Dudley, a Camden, New Jersey attorney and Republican Party operative, was appointed to the consulship at Liverpool in 1861 as a reward for his political activities in New Jersey in helping Lincoln reach the White House. Liverpool was Britain's major shipping and shipbuilding port at the time, and a consul there would be much occupied with sorting out the affairs of U.S. ships and seamen. Dudley was soon embroiled in efforts to counteract the activities of representatives of the Confederate government in Liverpool and other British ports to buy or build ships for Confederate service against the United States. Led by James D. Bulloch, representatives of the Confederate government (which lacked adequate shipbuilding facilities in the South) positioned themselves in British and continental shipbuilding centers and endeavored to buy fast and seaworthy ships to build a naval force to raid Northern sea ports, destroy Northern shipping and commerce, and break U.S. Navy blockades on Southern sea ports. Bulloch and the others were successful in contracting with numerous British bankers, brokers, builders, and armaments manufacturers to buy, build, and equip warships for the Confederate navy. They were effective in exploiting the weak language of the British Foreign Enlistment Act of 1819 to manipulate the British government's declaration of neutrality in the American Civil War, as well as the widespread sympathy with the South among many Britons.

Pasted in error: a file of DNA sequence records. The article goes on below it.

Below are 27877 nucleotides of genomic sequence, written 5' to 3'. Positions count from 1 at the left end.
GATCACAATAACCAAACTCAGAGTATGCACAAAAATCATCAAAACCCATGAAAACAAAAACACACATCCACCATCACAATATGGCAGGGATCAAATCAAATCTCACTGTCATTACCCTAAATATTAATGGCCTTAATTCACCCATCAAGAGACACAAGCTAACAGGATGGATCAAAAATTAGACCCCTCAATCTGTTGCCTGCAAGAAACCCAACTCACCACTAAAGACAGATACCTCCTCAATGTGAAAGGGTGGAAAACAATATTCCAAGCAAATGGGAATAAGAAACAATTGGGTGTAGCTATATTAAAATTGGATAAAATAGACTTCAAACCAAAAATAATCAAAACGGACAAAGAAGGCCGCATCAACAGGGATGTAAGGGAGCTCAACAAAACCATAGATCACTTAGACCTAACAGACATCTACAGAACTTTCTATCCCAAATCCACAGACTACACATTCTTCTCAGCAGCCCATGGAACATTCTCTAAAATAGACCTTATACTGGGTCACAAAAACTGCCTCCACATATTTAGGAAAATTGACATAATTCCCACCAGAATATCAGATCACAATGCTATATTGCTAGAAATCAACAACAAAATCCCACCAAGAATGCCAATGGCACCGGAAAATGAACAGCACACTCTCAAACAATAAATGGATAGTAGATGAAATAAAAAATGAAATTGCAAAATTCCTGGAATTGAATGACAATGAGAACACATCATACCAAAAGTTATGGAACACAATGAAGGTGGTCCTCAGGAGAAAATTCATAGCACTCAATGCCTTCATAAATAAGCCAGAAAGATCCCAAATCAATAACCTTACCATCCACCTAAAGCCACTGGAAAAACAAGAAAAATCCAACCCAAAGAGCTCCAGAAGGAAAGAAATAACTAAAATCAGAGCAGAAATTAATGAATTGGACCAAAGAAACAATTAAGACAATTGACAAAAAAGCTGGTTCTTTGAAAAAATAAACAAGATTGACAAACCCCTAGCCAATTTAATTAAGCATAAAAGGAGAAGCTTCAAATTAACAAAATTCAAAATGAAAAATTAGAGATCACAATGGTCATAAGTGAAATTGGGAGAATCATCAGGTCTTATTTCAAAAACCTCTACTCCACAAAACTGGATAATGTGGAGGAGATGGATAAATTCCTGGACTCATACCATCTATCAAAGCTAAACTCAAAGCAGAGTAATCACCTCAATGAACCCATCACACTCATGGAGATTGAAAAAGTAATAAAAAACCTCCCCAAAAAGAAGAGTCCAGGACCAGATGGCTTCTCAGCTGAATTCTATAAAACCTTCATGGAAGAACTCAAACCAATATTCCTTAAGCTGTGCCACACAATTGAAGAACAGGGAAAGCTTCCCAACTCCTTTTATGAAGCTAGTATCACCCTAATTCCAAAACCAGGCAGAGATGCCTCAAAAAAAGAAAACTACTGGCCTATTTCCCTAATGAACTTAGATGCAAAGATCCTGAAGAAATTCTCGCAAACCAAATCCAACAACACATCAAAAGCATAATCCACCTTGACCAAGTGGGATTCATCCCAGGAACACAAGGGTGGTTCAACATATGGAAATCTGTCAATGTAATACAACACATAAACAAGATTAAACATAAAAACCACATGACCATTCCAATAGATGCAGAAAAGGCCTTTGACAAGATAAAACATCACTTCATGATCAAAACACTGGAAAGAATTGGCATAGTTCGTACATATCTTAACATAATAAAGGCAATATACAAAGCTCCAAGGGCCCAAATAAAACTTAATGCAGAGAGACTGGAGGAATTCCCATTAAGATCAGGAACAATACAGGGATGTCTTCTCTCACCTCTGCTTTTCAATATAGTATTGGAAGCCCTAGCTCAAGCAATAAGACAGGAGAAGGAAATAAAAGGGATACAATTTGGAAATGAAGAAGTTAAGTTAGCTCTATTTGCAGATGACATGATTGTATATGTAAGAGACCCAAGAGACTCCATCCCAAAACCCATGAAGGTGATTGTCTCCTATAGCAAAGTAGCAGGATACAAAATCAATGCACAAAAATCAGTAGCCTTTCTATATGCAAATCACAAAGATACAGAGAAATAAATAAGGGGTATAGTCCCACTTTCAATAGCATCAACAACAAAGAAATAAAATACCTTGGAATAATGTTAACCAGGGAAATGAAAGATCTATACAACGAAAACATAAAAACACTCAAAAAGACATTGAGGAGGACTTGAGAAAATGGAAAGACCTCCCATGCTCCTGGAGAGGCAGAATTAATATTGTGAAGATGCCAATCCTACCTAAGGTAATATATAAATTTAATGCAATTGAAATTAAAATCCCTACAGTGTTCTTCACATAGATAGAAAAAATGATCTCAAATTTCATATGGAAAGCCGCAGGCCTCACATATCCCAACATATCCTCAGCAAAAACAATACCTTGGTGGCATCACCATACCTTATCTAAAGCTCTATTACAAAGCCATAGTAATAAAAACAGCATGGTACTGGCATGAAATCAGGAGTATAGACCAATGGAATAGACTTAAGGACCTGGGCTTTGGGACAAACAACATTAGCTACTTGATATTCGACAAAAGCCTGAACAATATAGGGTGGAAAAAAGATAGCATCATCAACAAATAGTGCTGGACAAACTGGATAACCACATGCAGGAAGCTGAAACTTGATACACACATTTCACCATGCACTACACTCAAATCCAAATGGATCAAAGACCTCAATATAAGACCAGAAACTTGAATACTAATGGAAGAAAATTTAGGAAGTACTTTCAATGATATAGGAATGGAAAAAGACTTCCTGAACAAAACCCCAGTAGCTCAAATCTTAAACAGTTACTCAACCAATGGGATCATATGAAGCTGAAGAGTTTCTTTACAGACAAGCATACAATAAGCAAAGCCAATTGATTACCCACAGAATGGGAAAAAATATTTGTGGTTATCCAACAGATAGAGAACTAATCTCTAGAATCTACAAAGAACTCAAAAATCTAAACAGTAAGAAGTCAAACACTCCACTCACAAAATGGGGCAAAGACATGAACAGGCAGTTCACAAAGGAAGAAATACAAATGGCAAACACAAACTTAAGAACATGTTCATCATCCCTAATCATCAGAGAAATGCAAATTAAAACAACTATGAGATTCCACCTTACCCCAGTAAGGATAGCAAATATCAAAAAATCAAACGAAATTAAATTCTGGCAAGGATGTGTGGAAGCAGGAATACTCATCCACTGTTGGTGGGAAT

Cross addresses Dudley's efforts to investigate and counteract Confederate activities in Liverpool and elsewhere in a case-by-case manner, devoting a chapter each to the major ships that the rebels succeeded in buying (or failed to build) and which occupied the consul's efforts to stop. Cross first looks at the case of the CSS Florida, showing how Bulloch worked with British businessmen to build and outfit the ship, while hiding their intention to make a warship for the Confederacy from both British and U.S. officials. However, Dudley and his staff soon learned of the Confederate effort and alerted British customs officers of their suspicions. The unarmed ship sailed out of Liverpool's harbor in March, 1862, with British officials unconvinced of its intentions as a warship. The Florida completed its armament outside British waters, and proceeded to capture and destroy U.S. shipping until the fall of 1864. Cross writes that Dudley amassed evidence of the British government's laxness in enforcing the provisions of its laws. A similar chapter on the CSS Alabama follows, showing the British government to have been dilatory in acting on the evidence that Dudley and others collected on the ship being built in a Liverpool yard. Despite formal presentation of evidence from Adams, British officials delayed sufficiently for the ship to sail out of British waters and arm itself, and thereafter to begin a long career of raiding and destruction of American shipping.